For those interested in a more academic approach to the phenomenon of Orthodoxy, the work of Fr.Nikolaos Loudovikos Orthodoxy and Modernism: Byzantine Personalization, State and History, in the perspective of the European future (Armos Publications), is the ideal reading of the period. Inspired by the most recent academic debates on identities, Fr. Nikolaos Loudovikos tries, even briefly, to answer questions such as: “What is the possible place of the Orthodox tradition and its glorious but ephemeral Byzantine version in the future European identity? What is the Greek Orthodox identity, in communion with the coming European identity?”

Regarding the Lenten fast, we all follow it more or less, even on the days of Holy Week. It is now part of the tradition of the days. But a more substantial aspect of fasting is referred to in the book by Fr. Callistos Ware , From the Cross to the Resurrection (Porphyra Publications). The author immerses us in the mystery of the anticipation of the “journey” of fasting and the joy that the Resurrection of Christ brings.

The little-known history of Byzantine monasticism is approached by the Byzantinologist Alice-Mary Talbot in the publication Varieties of Monastic Experience in Byzantium 800 – 1453 (University Studio Press), edited by Alexandros Alexakis. It highlights the role of monasticism, monasteries and monks for the local lay population, for towns and villages. Male and female monastic communities, but also the monasteries of eunuchs, hermits and monastic communities make up the whole of the monastic experience in the Byzantine years in which thousands of monks participated.

Savvas Agouridis was one of the most influential figures of theology in Greece during the second half of the 20th century. In his work The Sermon on the Mount (published by Artos Zois), the great theologian annotates the Christological text, highlighting both its messianic and eschatological content. In the words of the scholar himself: “All that is said about Christian discipleship, about righteousness, about the future, etc., presupposes how the old world has died and a new world has begun.”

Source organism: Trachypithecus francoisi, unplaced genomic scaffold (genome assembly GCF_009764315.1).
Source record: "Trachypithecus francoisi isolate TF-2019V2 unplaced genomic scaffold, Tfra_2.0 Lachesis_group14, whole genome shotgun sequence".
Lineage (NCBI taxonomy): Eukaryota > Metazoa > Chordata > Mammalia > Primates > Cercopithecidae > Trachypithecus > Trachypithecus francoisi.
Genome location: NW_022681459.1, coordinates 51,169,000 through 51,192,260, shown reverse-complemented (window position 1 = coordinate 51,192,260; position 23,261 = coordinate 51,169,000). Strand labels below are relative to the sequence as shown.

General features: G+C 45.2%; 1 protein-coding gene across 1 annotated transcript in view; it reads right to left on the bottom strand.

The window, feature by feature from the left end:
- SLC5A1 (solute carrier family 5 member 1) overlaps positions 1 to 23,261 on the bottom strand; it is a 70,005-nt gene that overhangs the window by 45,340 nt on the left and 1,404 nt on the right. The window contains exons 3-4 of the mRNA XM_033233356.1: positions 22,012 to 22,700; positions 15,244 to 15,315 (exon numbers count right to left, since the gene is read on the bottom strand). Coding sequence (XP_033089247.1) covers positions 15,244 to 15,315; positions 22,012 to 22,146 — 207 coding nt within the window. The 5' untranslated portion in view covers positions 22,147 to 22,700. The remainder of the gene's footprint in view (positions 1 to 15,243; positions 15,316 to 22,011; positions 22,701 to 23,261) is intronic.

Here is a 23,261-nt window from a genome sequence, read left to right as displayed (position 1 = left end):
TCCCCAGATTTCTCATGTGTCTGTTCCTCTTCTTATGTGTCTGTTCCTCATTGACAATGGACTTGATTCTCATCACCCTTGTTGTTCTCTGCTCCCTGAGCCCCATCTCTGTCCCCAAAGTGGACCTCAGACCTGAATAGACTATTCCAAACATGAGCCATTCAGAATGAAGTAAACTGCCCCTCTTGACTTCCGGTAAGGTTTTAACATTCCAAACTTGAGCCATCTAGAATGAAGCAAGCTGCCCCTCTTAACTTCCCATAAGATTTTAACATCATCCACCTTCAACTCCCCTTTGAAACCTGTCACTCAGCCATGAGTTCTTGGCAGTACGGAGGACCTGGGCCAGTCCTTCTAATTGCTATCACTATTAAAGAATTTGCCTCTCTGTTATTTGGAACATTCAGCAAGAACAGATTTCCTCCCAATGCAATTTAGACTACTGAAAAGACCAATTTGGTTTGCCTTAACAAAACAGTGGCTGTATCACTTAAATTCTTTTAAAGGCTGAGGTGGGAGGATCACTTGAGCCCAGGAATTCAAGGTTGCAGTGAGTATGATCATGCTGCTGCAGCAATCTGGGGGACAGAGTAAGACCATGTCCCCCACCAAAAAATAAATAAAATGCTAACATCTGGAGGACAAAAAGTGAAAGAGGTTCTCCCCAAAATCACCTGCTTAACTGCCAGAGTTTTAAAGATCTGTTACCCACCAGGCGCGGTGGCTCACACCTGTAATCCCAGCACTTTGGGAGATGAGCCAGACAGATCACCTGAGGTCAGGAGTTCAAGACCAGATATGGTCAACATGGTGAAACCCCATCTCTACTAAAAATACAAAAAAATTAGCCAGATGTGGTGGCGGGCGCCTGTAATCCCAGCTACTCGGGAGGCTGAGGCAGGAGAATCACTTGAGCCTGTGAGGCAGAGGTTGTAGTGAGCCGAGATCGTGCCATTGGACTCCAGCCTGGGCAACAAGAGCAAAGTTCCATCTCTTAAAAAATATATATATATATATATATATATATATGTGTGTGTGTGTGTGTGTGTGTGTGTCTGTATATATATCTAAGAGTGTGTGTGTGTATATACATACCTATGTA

In his work Psychoanalysis and Orthodox Theology (Armos Publications), Fr.Nikolaos Loudovikos brings together three experimental, as he describes them, texts that promote a theological reading of the psychoanalytic event. Themes of desire, universality and eschatology are susceptible to bring together fields such as philosophy, psychoanalysis and, of course, theology. Fr. Nikolaos Loudovikos emerges as an erudite scholar, in whose writings one finds references from Costis Palamas to Levinas and from Castoriadis to Jung.

Between theology, literature and philosophy lies the book God is to blame for making the world so beautiful. Allegories from Kazantzakis. (Kedros Publications). The author Vangelis Raptopoulos “wanders through the Kazantzakis universe” and transcribes 259 allegories from his work, taken from the monks of Mount Athos, Eastern philosophy, Jewish tradition, history, etc. Each of the short allegories encapsulates Kazantzakis’ thought, composing a postmodern novel to which the reader wants to return.

– “When I’m in the mood, I play, I sing, and I dance too…. But, mark my words, I have to be in the mood. Otherwise, if you push me, you’ve lost me. In such things I am human.

-I mean, what does human mean?

-Being Free”.